The contract

(This story just turned up in my head the other day and wouldn’t go away until I wrote it down.)

He was up early and well gone to his work on the farm, as always. She found the envelope on the kitchen table, propped up against the tomato sauce bottle that was already attracting flies in the burgeoning heat of the day. Well, thats a bit romantic, she thought. Hadnt picked that up in their limited conversations to date. She put the kettle on and added fresh tea leaves to the pot. They were both old-fashioned that way.

Sitting down at the laminex table, she opened the envelope and began to read.

Kate (no Dear she noted)

Talking’s never been something I’ve had much use for and the only way I know what I think about anything is if I write it down.

Unless I’m mistaken, and I don’t think I am, you’d like this occasional weekend thing to become a permanent arrangement. I can see the sense in that but I want you to be clear about what that will mean for our future. Women say they want honesty in a man but in my experience they don’t really mean it. Now’s as good a time as any to find out if you’re different.

I don’t want to marry you but I do want to spend my life with you. Instead of getting rubber-stamped by the Government or the Church, we’ll have this contract and we’ll have each other’s word that we’ll stick to it. Without that, life together would be pointless. And, besides, nothing about me will ever change. There will be no negotiation.

I’ll work hard all the rest of my life to keep a roof over our heads and put food on the table. You will be responsible for the household. I’d prefer you didn’t work but if you do, the household mustn’t suffer. I want plain traditional food. You can eat whatever your like.

If you want children, that’s fine with me but you will raise them. I will never mistreat them but I will not coddle them, because the world will not when I’m gone. They will learn tasks appropriate to their age and take responsibility for their actions.

If you have visitors or relatives to our house I won’t be interested in talking to them. You and the children will be all the society I need except for necessary business arrangements.

We will continue to have sex as long as we both want it but I won’t be ‘making love’ to you.

I will never say ‘I love you’. I have no idea what ‘love’ is except people say that there wasn’t much of it around in my house when I was growing up. I guess you can’t miss what you never had.

We will be faithful to each other. I know myself well enough to know that will be true for me for all time. If you are ever unfaithful to me, the contract is ended.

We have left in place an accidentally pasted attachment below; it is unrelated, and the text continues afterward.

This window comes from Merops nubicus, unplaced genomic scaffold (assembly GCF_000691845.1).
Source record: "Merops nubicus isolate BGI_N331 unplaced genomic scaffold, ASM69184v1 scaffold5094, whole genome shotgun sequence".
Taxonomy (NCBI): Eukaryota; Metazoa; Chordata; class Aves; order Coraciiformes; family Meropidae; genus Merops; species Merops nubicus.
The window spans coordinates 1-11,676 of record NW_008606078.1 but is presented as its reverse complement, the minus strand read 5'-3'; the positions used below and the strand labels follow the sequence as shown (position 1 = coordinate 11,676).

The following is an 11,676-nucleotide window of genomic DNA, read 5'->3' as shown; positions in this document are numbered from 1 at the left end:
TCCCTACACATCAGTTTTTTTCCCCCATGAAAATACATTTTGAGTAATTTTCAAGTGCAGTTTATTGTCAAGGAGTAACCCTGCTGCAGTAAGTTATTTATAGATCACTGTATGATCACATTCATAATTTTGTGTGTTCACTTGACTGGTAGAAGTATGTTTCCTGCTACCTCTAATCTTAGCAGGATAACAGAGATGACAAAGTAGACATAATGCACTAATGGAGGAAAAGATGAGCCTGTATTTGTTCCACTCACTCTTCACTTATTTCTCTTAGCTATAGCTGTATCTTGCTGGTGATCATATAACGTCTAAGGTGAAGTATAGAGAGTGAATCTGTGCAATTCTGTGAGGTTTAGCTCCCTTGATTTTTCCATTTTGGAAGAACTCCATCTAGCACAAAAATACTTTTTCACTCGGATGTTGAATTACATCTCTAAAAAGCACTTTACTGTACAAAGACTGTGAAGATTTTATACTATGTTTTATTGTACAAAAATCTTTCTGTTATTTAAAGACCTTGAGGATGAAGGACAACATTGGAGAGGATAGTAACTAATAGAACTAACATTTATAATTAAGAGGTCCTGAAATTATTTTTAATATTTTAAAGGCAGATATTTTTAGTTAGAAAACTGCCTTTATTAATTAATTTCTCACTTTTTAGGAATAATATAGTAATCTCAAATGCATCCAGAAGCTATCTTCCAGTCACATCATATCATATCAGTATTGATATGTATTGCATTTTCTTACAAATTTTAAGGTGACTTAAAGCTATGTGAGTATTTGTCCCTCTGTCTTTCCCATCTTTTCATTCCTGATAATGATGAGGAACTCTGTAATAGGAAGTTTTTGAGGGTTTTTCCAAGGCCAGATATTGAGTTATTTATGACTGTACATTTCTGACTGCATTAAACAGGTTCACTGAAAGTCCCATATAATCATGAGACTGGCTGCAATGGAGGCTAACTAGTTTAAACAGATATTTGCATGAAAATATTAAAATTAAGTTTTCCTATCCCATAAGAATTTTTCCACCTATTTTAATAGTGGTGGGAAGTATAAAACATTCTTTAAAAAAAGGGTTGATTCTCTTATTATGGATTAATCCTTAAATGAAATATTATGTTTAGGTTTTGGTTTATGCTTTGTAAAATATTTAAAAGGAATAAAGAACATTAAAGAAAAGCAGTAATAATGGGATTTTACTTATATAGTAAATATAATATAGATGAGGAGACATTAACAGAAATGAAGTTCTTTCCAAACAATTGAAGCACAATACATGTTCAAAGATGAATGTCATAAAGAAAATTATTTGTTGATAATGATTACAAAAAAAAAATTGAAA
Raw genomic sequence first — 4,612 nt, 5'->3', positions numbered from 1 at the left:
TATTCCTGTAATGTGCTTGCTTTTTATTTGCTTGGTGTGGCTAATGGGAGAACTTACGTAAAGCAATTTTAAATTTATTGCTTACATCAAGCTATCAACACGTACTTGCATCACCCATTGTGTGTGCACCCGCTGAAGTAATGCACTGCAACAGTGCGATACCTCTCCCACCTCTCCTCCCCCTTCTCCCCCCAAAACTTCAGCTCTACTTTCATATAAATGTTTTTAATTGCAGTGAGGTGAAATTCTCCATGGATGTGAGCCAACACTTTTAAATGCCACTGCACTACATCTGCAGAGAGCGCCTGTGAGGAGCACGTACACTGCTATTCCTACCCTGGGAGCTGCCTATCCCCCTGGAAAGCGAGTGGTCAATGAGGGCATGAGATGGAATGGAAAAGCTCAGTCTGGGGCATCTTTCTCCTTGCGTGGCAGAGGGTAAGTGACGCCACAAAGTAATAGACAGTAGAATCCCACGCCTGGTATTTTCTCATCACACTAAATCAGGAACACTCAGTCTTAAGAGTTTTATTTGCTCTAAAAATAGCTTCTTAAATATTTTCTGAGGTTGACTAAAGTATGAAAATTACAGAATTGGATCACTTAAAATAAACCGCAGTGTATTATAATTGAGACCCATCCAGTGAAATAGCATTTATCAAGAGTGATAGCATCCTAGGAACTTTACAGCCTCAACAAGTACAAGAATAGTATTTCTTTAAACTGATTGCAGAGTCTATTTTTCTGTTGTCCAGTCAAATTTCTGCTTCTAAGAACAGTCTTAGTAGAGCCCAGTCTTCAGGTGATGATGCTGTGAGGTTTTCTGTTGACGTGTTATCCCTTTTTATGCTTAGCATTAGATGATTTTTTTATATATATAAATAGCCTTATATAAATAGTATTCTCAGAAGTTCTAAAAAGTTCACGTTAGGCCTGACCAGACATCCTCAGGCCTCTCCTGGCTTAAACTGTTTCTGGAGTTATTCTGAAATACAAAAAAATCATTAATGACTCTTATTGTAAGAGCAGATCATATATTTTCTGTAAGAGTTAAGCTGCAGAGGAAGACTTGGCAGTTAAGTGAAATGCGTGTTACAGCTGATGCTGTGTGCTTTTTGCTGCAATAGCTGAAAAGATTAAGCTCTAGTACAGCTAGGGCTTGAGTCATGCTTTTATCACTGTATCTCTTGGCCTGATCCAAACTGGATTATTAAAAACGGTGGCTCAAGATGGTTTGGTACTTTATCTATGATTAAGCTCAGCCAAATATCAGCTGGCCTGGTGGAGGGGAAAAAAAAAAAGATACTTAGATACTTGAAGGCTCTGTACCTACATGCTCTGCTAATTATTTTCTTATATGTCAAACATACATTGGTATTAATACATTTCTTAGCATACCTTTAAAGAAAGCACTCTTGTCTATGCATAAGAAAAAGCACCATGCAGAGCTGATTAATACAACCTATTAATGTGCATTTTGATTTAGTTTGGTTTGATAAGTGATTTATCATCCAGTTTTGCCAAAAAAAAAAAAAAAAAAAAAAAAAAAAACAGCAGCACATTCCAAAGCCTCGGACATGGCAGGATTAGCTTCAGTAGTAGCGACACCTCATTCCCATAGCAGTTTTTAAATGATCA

I will almost certainly not remember occasions such as birthdays and anniversaries and I will ignore all attempts to rope me into Xmas.

There won’t be any cuddling on the couch and watching TV and I won’t be interested in going anywhere to be entertained.

There won’t be any deep and meaningful conversations about books or what’s in the news.

You must be thinking, “Where are the good things about this contract?”

You will have financial security as long as you live. The farm produces well and is pretty much drought-proof. If I die before you I don’t expect you to keep the farm and the place will fetch a good price.

You will have children (if you want them) to love and nurture as you wish and they will grow up knowing how to be resourceful and resilient, putting them well ahead of the pack.

You will have a faithful and respectful partner that barely drinks, doesn’t smoke, is rarely ill and will stay strong for years to come.

You will live in a community that has kept its values and its connections tight and in that sense you’ll never be alone.

And we will sit on the back porch at dusk and look over our land and not have to say how much it means to us. We will know what we’ve done together and that’s enough peace for anyone.

So, if that’s a contract you can live with for the rest of your life and never reproach me or yourself for the choices you have freely made, let me know tonight.

She put down the letter, made her pot of tea, took it out to the back verandah and sat in her favorite cane chair, gazing at the landscape that could be hers forever.

33 thoughts on “The contract

  1. Now there’s a contract full of conflict. Old ways the new era is not overly happy with. Rightly so too. Very traditional and as you started “old fashioned.” Modern woman would probably rip it up and be out before he got home.

    That said it’s up front, no hidden values. It’s also got a sad touch with the admission of not knowing what love means due to a childhood without it. I’m guessing there’s a touch of sadness in Kate too looking out over the landscape. Say yes and that’s your lot, neatly explained with no future negotiation. Not sure how the potential children might grow up mind. They could form the basis of some farm horror story later if he’s not willing to participate in raising them. Fascinating take though and really thought provoking subject matter.

    All things that make it a good read…

    Liked by 1 person

    • Thanks, Gary. Beyond the original idea, I was trying to weave in some challenges. One, the reality of how many marriages work out that way anyway, especially in rural areas. Two, if someone you loved was totally honest with you from the start, would you buy into the compromises that involved? And, three, does romanticism bring you happiness in the end? btw my money is on Kate staying 😉

      Liked by 1 person

      • You certainly did that Doug. Sadly I agree, many marriages do end up defaulting to that. It’s a great subject to engage in wrt MH impacts to if the ability to be financially independent falls to the partner. It can lead to feelings of being trapped even if the relationship is strong. Plenty of debate room just on that aspect before even reaching your point 2.

        I actually agree wrt Kate too. There was something in the calm way she sat looking at the view that might be hers. I could go down the thriller come horror route mind… too calm, what could be hers… a tinge of solo thinking. Could there be long term thinking to reduce the “spouses” life expectancy? Just saying that has me wondering if this is a snap shot of her life or is she is serial contract demon? 😳

        Liked by 1 person